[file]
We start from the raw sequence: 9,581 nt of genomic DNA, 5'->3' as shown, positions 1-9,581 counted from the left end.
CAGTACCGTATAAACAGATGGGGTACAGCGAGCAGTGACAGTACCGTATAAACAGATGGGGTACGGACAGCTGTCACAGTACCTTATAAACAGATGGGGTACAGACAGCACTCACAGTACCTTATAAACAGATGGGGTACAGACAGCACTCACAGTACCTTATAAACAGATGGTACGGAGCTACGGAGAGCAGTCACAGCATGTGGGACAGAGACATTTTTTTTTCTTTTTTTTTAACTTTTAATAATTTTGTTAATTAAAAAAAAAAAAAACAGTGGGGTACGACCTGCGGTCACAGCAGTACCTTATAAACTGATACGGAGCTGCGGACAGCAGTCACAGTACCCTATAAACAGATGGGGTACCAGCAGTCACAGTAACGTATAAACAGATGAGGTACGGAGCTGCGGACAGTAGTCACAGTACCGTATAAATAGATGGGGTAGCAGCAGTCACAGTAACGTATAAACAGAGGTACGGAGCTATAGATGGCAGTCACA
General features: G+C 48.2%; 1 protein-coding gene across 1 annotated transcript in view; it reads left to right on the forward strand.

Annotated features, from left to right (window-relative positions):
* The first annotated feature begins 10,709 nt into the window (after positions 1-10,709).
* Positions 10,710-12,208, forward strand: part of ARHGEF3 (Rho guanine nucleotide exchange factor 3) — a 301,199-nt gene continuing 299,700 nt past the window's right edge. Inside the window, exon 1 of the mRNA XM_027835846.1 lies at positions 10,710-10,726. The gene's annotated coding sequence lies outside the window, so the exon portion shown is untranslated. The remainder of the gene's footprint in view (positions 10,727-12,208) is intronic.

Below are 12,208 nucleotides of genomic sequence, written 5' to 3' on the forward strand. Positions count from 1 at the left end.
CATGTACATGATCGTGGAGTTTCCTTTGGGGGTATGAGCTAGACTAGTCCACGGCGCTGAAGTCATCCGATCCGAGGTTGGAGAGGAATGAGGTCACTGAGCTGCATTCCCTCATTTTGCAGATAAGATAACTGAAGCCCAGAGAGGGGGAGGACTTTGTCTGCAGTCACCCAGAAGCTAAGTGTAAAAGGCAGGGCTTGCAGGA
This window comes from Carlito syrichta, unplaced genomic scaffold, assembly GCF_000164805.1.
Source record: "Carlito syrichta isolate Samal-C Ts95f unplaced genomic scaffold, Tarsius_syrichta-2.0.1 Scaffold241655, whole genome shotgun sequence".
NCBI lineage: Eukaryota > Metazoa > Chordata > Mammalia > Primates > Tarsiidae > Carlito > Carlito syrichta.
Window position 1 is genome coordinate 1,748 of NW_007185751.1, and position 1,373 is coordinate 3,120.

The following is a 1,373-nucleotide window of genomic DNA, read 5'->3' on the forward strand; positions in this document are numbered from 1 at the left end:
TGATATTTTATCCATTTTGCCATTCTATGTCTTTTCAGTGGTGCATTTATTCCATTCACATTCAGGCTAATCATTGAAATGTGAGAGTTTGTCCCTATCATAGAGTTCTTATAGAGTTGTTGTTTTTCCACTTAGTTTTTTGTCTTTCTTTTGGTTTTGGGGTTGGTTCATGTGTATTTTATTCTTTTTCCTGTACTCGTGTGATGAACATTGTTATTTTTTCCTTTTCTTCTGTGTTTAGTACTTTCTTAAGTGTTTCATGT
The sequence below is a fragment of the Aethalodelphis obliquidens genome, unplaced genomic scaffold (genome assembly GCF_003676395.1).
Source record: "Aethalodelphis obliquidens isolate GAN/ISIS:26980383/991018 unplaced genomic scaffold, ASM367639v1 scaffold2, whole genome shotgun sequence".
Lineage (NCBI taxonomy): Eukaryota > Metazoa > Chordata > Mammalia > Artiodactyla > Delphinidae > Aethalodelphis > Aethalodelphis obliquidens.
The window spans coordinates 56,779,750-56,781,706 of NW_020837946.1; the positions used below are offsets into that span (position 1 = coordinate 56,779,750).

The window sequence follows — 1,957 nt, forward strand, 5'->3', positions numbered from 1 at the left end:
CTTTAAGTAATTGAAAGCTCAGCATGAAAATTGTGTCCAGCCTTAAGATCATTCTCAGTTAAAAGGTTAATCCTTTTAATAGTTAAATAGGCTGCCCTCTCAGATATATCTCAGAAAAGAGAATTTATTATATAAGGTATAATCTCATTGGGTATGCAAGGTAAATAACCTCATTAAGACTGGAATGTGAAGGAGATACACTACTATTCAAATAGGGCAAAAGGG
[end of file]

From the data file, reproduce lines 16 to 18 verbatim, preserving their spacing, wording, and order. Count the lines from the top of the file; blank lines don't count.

Source record: "Aethalodelphis obliquidens isolate GAN/ISIS:26980383/991018 unplaced genomic scaffold, ASM367639v1 scaffold2, whole genome shotgun sequence".
Lineage (NCBI taxonomy): Eukaryota > Metazoa > Chordata > Mammalia > Artiodactyla > Delphinidae > Aethalodelphis > Aethalodelphis obliquidens.
The window spans coordinates 56,779,750-56,781,706 of NW_020837946.1; the positions used below are offsets into that span (position 1 = coordinate 56,779,750).